But they knew they had an aircraft in that vicinity and befoe long they had enough information checked out to know it must have been the plane flown by Bailing.
"We made sure the wives would not be left alone and that the children were taken care of," May said. "Some of the children were quite small."
10 Die in Crash of Isle-Based Plane
Auguest 3rd, 1970
Article submitted by Ed Cox Nep147967@aol.com [28JUN98]
SEARCHLIGHT, Nev. (AP) - Ten Hawaii-based Navy men died when, witnesses said, a bolt of lightning apparently shattered their antisubmarine patrol plane and sent it raining in fiery pieces onto a rocky ridge near here.
The P-3B patrol plane stationed at NAS Barbers Point, Hawaii, was on a training flight yesterday with its crew of three officers and seven enlisted men.
The Navy today released the names of the four victims whose families live here. They are:
Lt Norman L. Johnson, 29, of Quinnessec, Mich., whose wife, Susan, lives at 5678 Dovekie Ave., Ewa Beach.
Lt. (j.g.) Henry J. McGreevey, 25, of Newark, O. His wife, Rose, lives inthe Royal Poinciana Apartments in Waipahu.
Jet Mechanic 1.C Johnny Shelton, 37, of Sugualak, Miss. His wife, Frances, lives at 6252A Ibis Ave., Ewa Beach.
The plane was about 50 miles south of Las Vegas on a flight from Nellis Air Force Base near Las Vegas to the North Island Naval Air Station in San Diego when it entered an area of thunderstorm activity.
"I saw a flash of lightning in a black cloud and then saw this burning debris fall out of the clouds," said Harvry Swan, a resident of the southern Nevada desert hamlet.
A power company lineman, Beryl Jarvis, said his eye was drawn to the plane by a flash of light.
"It looked like it was hit by lightning" said Jarvis. "It went down in pieces. When it hit the ground, there was a big ball of fire and a big puff of smoke. That was all."
Sheriff's deputies said the remains of the four-engine turbo-prop plane was spread over about a half mile of rugged ridge line. Despite on-and-off rain, parts of the plane were still burning three hours later.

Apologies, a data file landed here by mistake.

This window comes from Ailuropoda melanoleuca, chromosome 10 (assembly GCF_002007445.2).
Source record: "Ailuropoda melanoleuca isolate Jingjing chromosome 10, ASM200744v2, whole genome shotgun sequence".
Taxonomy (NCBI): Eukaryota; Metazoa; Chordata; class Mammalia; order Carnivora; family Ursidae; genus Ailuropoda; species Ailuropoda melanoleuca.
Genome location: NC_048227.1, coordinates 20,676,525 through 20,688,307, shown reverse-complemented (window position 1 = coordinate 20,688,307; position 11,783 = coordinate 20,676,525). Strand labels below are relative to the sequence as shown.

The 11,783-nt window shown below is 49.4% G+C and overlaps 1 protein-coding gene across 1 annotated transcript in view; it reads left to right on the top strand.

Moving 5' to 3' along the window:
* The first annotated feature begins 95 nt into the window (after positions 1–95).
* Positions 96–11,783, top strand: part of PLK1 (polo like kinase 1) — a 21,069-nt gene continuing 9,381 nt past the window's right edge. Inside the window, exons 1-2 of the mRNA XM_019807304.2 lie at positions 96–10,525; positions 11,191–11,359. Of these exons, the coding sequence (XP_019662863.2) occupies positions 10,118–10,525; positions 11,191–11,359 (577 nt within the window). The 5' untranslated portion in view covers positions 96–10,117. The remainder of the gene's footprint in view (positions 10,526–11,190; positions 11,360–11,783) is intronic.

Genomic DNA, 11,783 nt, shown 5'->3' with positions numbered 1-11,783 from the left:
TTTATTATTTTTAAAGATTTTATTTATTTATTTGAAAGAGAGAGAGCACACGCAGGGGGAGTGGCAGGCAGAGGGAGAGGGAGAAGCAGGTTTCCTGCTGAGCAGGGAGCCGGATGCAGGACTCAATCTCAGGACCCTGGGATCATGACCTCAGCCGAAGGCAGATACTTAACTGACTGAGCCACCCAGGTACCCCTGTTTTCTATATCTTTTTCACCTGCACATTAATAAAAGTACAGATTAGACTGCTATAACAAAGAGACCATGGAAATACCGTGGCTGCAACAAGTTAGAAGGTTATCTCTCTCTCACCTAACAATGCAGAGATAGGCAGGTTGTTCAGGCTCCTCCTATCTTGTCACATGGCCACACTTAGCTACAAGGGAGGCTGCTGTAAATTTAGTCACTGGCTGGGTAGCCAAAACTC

Air Force authorities at Nellis said there would be an investigation to establish the cause of the crash, but first indications supported the reports that it was struck by lightning.
Barbers Point Mourns Loss
Article submitted by Ed Cox Nep147967@aol.com [28JUN98]
Memorial services will be held at 10 a.m. today in the station chapel for the ten men of Patrol Squadron 17 who lost their lives Monday when their P-3A Orion crashed near a small town in Nevada while on a routine navigation training flight.
Taking off from Nellis Air Force Base, the plane was enroute to North Island Naval Air Station in San Diego when it entered into an area of thunderstorm activity.
Eyewitnesses report that they saw a flash of lightning in a dark cloud then burning debris falling to the ground.
The wreckage, which was strewn over a quarter mile area in hilly terrain smouldered for more than three hours after the crash.
Lt. Timothy D. Bailing
Pilot of the plane was Lt. Timothy D. Bailing of New Kensignton, Pa. A graduate of Penn State University, he received his commission in 1966 and was designated a Naval Aviator in 1967. A member of VP-17 since May 1968, Bailing was patrol plane commander of Crew Nine and Squadron NATOPS Officer. Under his leadership the squadron attained an overall score of more than 86 percent on their NATOPS testing last week.
Lt. Henry J. McGreevey